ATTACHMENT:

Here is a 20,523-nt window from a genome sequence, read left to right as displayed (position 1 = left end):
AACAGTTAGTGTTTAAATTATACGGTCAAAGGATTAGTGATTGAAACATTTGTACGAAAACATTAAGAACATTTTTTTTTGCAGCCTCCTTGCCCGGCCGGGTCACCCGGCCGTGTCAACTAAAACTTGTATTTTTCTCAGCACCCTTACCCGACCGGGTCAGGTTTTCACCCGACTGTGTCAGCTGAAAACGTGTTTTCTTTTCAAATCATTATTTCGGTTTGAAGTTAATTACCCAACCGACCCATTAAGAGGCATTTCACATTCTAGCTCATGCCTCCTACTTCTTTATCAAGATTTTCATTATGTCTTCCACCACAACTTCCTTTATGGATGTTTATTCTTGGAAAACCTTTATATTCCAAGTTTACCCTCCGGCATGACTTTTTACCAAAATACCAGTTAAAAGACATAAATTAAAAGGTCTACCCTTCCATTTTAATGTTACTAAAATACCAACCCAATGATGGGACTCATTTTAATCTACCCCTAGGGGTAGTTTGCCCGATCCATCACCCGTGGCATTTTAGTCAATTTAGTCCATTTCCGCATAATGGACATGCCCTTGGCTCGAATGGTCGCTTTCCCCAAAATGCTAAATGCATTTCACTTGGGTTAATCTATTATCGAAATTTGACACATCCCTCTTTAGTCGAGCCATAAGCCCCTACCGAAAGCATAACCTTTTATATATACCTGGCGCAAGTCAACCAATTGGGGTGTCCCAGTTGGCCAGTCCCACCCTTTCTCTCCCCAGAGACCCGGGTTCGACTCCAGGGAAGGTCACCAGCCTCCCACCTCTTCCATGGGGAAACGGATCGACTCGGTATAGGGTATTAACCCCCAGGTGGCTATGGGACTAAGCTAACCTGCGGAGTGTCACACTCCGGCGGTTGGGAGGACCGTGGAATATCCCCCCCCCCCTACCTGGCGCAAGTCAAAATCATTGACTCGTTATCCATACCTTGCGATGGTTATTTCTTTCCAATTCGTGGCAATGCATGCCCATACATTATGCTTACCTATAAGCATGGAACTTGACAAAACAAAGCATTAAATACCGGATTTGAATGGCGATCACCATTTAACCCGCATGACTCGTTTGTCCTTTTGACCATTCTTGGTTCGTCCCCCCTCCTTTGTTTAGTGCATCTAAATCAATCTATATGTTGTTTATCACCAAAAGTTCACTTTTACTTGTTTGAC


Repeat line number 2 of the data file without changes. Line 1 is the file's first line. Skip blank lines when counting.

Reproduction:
AACAGTTAGTGTTTAAATTATACGGTCAAAGGATTAGTGATTGAAACATTTGTACGAAAACATTAAGAACATTTTTTTTTGCAGCCTCCTTGCCCGGCCGGGTCACCCGGCCGTGTCAACTAAAACTTGTATTTTTCTCAGCACCCTTACCCGACCGGGTCAGGTTTTCACCCGACTGTGTCAGCTGAAAACGTGTTTTCTTTTCAAATCATTATTTCGGTTTGAAGTTAATTACCCAACCGACCCATTAAGAGGCATTTCACATTCTAGCTCATGCCTCCTACTTCTTTATCAAGATTTTCATTATGTCTTCCACCACAACTTCCTTTATGGATGTTTATTCTTGGAAAACCTTTATATTCCAAGTTTACCCTCCGGCATGACTTTTTACCAAAATACCAGTTAAAAGACATAAATTAAAAGGTCTACCCTTCCATTTTAATGTTACTAAAATACCAACCCAATGATGGGACTCATTTTAATCTACCCCTAGGGGTAGTTTGCCCGATCCATCACCCGTGGCATTTTAGTCAATTTAGTCCATTTCCGCATAATGGACATGCCCTTGGCTCGAATGGTCGCTTTCCCCAAAATGCTAAATGCATTTCACTTGGGTTAATCTATTATCGAAATTTGACACATCCCTCTTTAGTCGAGCCATAAGCCCCTACCGAAAGCATAACCTTTTATATATACCTGGCGCAAGTCAACCAATTGGGGTGTCCCAGTTGGCCAGTCCCACCCTTTCTCTCCCCAGAGACCCGGGTTCGACTCCAGGGAAGGTCACCAGCCTCCCACCTCTTCCATGGGGAAACGGATCGACTCGGTATAGGGTATTAACCCCCAGGTGGCTATGGGACTAAGCTAACCTGCGGAGTGTCACACTCCGGCGGTTGGGAGGACCGTGGAATATCCCCCCCCCCCTACCTGGCGCAAGTCAAAATCATTGACTCGTTATCCATACCTTGCGATGGTTATTTCTTTCCAATTCGTGGCAATGCATGCCCATACATTATGCTTACCTATAAGCATGGAACTTGACAAAACAAAGCATTAAATACCGGATTTGAATGGCGATCACCATTTAACCCGCATGACTCGTTTGTCCTTTTGACCATTCTTGGTTCGTCCCCCCTCCTTTGTTTAGTGCATCTAAATCAATCTATATGTTGTTTATCACCAAAAGTTCACTTTTACTTGTTTGAC